Will the New Ford Ranger Crush the Chevy Colorado?
Updated September 25, 2017
[nextpage title=”How the New Ford Ranger Compares to the Chevy Colorado”]
It’s clear now the , will be built in the US and available in 2018. How will it stack up against the Colorado? Check it out!
The big question everyone has is how will the new T6 Ranger stack-up to the highly-successful . Let’s take a look at some key points of comparison between the two trucks, including dimensions, capacities, powertrain, and sales.
was designed by for use in that country, Southeast Asia, and South America where customers believed that a F-150 is just too big of a truck. What’s unknown outside of Ford is whether the intention was there all along to bring the new Ranger to the US, or whether the company was prompted by the success of the Colorado.
One thing to think about, though. Even though Ford of Australia designed and developed the Ranger, their only Ford plant is closing in October of 2016. In which case, where was Ford planning on building the Ranger? Mexico was a highly likely replacement, which would make you think that at US version must have been in the cards. Now the new contract with the United Auto Workers specifies the Ford Ranger be built in the US, the American version became a forgone conclusion.
The base Chevrolet Colorado rides on 128 inch wheelbase, while the Ranger is nearly identical at 127 inches.
The base Chevrolet Colorado has an overall length of 213 inches while the Ford Ranger measures out to 211″, so it’s nearly identical in both length and wheelbase.
In terms of width, the Chevy Colorado measures just over 74 inches, where the new Ford Ranger comes in at 73 inches – nearly the same.
So in terms of key dimensions, while the Ford Ranger comes up about an inch smaller in every dimension, it is virtually identical in size to the Colorado.
The Colorado has a wide selection of engines available to customers, and can match up to nearly any need the customer may have. The current range of engines offered in the Ranger don’t line-up all that well with either American consumer expectations or with Chevy’s offerings. These are our educated guesses as to what Ford may offer.
The Colorado base engine is a very efficient 2.5 L DOHC I4 that produces an impressive 200 hp. Ford has been using an older Mazda 2.5L four cylinder, but it produces only 170 hp. It’s doubtful Ford would give up such a huge horsepower advantage, so look for the newly-developed 2.0 I4 EcoBoost with a twin-scroll turbocharger that produces 245 hp as the base engine. It would also provide the Ranger a huge base engine torque advantage over the Colorado, 275 lb-ft for the Ford versus 191 for the Chevy.
The Colorado offers an available 3.8 L DOHC V6 that produces 305 hp. Look for Ford to counter that with its 3.7 L DOHC V6 that can be tuned to match the Chevy motor, though the Chevy may come up a little short on torque (269 Colorado versus 276 Ford). The other option might be to go the 2.7 L EcoBoost route, achieving 325 hp and 375 lb-ft of torque. Or maybe offer both.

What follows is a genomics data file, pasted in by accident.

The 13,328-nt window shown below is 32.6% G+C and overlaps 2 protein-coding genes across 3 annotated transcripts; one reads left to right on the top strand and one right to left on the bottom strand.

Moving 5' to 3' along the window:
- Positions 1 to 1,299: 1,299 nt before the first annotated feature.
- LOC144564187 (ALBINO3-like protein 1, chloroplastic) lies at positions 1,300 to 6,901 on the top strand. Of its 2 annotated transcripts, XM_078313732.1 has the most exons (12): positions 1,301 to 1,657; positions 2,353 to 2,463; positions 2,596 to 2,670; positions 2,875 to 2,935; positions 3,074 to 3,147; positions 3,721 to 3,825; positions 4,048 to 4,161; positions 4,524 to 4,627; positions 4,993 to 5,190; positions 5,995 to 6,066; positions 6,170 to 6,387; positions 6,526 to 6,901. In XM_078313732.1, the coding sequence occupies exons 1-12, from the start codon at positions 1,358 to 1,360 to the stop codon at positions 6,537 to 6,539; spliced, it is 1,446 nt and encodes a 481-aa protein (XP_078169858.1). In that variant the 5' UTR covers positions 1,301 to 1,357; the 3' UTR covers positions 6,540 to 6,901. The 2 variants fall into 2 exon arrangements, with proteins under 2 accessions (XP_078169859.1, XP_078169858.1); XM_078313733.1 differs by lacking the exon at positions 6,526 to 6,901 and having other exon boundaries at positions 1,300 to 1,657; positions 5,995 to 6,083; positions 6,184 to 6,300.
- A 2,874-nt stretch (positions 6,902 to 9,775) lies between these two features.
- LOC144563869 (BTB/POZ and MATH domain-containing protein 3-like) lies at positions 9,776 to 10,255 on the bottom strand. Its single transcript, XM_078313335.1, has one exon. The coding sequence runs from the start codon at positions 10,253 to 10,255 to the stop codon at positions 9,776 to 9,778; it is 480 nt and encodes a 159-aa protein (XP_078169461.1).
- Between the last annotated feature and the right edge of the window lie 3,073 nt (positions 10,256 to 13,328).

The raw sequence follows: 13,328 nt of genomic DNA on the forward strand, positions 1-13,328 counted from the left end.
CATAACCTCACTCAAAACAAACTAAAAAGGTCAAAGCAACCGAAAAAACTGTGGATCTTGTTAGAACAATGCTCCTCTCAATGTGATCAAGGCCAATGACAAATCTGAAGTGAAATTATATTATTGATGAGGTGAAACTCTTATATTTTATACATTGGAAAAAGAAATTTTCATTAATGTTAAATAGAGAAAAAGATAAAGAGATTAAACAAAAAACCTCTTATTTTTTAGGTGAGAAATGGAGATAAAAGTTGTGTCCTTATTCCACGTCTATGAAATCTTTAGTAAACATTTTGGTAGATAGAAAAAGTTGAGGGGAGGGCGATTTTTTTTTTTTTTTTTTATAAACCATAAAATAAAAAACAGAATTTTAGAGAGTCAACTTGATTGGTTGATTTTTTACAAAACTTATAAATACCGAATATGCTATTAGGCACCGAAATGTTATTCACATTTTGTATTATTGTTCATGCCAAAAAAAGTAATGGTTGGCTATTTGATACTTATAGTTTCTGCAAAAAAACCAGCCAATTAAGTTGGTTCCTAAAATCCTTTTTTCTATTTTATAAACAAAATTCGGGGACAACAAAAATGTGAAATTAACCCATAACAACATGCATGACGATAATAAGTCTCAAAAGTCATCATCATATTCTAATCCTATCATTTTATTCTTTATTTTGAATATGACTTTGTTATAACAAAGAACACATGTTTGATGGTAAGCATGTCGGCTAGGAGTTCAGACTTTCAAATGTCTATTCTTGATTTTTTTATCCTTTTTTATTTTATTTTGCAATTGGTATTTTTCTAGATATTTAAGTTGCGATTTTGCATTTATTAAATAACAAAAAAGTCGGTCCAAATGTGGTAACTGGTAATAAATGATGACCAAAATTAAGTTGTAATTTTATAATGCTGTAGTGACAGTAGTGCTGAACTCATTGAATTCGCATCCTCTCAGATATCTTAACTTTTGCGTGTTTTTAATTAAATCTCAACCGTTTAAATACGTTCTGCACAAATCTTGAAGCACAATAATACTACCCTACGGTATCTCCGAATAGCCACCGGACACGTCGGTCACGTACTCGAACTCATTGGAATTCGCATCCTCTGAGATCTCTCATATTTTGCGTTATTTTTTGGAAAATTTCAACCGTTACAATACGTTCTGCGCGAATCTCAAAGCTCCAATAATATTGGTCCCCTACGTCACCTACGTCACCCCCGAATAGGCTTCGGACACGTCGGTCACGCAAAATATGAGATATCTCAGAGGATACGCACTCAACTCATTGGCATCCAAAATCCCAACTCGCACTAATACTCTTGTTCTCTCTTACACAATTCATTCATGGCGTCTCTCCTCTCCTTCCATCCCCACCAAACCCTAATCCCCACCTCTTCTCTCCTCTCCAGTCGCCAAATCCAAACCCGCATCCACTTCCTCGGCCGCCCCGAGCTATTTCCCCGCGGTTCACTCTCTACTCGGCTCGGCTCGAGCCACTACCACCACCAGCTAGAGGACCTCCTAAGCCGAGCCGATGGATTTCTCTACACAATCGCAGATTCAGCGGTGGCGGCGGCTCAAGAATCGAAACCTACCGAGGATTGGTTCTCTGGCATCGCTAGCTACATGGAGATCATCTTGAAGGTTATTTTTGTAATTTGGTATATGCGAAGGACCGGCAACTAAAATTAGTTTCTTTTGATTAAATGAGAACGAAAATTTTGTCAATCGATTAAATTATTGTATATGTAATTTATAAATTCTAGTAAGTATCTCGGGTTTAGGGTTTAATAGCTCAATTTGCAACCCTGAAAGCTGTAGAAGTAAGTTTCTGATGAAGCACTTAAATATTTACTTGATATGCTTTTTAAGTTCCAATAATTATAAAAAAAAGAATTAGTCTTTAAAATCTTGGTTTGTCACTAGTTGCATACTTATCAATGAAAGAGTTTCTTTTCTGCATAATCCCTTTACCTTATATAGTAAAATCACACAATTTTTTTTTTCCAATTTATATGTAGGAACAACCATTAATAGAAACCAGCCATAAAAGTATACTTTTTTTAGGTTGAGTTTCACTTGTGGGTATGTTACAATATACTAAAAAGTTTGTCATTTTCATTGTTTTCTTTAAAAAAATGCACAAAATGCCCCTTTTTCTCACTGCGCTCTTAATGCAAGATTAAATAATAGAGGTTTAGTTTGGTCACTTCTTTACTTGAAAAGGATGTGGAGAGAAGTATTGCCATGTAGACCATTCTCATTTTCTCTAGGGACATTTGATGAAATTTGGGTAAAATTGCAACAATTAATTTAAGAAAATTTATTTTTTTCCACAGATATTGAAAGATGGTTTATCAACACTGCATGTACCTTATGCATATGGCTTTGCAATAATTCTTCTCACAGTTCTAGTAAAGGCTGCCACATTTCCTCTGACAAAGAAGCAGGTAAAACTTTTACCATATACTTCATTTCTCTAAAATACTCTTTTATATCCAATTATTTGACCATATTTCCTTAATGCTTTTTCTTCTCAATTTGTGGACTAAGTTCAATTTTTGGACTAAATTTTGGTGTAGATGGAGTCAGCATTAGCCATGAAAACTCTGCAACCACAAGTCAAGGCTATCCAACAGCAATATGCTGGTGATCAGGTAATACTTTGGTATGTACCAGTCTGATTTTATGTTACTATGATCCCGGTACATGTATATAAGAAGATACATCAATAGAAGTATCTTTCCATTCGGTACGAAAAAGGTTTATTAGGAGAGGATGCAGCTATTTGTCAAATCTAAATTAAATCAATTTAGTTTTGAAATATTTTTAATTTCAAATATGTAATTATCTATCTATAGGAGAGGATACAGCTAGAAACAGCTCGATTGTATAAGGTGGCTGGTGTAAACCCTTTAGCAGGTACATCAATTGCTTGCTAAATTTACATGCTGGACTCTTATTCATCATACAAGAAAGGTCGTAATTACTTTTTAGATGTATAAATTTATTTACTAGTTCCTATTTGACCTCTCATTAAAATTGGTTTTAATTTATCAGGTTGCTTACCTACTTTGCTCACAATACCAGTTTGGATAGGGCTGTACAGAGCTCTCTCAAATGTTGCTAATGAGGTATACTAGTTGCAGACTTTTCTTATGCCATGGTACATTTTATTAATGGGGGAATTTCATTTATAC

Chevrolet created a great buzz when the achieved 31 mph highway in EPA tests, the first pickup to break the 30 mpg barrier. The four cylinder Duramax produces 181 hp and 369 lb-ft of torque. The five cylinder 3.2 L Ford , already in use in the US in the Ford Transit, produces 185 hp and 350 lb-ft of torque. As the Transit is the first application in the US, expect hp and torque numbers to rise for the Power Stroke.
If we’ve predicted Ford’s engine decisions correctly, Ford Ranger engines would be equal to or better than the offerings for the Colorado.
When properly equipped, the Chevrolet Colorado has a maximum towing capacity of 7,700 pounds. The maximum for the Ford Ranger (with a smaller engine than we expect will be installed in the States) has a trailer towing capacity of 7,717 pounds, which may go up.
The Ford Ranger was specifically engineered to deliver a high payload capacity, as it’s asked to do the work of a full-sized truck in many areas of the world. Whereas the Colorado’s highest payload rating is 1590 lbs, expect the Ranger to come in above 2000 lbs., perhaps as high as 2500 lbs. Towing and payload appear to be two of the biggest point of differentiation between the two trucks.
Since the introduction of the T6 Ford Ranger, Ford in the US has feigned any interest in the truck, claiming issues regarding importation, size, and price would make the T6 impractical for the US market.
Either Ford has changed its tune, or we’ve been snowed all along. But regarding the market for mid-sized pickup trucks let me share this information from Chevrolet:
While the number one remains Chevy’s target, the presence of the Colorado has actually expanded the market for mid-sized trucks.
While some full-size Chevy truck customers have stepped into a Colorado, the midsize truck has brought new customers to Chevy dealers (an enormous plus for dealers).
The bad news for Ford is that nearly half of the buyers switching from another brand are doing so from the F-150. So while Ford would like to draw new customers to its stores (the way the Colorado has for Chevy) Ford also want to hold onto their existing owners, even if it means them stepping down from a full-size truck to a mid-size.
So look for Ford to make the Ranger as competitive as possible as it would have both an engine power advantage (torque and horsepower) as well as payload and towing advantage over the Colorado. Let the midsize truck wars begin!